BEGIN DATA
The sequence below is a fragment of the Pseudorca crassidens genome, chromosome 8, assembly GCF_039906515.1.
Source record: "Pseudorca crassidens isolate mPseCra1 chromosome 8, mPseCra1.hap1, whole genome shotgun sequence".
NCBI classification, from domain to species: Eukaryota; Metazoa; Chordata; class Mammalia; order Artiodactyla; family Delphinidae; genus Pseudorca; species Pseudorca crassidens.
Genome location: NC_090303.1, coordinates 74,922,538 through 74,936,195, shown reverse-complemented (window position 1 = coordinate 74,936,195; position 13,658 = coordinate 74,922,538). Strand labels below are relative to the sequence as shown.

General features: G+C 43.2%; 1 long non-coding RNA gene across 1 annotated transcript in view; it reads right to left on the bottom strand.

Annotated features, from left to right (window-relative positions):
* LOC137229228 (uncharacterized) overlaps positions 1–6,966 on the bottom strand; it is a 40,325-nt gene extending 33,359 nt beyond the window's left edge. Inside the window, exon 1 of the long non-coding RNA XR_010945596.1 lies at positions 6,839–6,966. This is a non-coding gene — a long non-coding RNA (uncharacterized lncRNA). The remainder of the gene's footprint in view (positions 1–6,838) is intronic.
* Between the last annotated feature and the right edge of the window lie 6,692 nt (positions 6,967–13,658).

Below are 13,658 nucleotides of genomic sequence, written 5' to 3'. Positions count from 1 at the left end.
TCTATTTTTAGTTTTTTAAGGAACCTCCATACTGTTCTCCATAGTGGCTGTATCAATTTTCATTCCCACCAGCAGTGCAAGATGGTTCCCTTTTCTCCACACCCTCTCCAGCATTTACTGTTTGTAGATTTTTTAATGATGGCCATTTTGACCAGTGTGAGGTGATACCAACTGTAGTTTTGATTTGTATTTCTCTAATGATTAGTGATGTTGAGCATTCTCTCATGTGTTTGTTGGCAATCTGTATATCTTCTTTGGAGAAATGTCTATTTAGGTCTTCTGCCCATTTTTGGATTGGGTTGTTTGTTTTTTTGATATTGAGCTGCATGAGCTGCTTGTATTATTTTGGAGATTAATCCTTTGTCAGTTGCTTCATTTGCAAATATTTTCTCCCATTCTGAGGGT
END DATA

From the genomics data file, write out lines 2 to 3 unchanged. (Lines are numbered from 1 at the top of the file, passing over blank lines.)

Source record: "Pseudorca crassidens isolate mPseCra1 chromosome 8, mPseCra1.hap1, whole genome shotgun sequence".
NCBI classification, from domain to species: Eukaryota; Metazoa; Chordata; class Mammalia; order Artiodactyla; family Delphinidae; genus Pseudorca; species Pseudorca crassidens.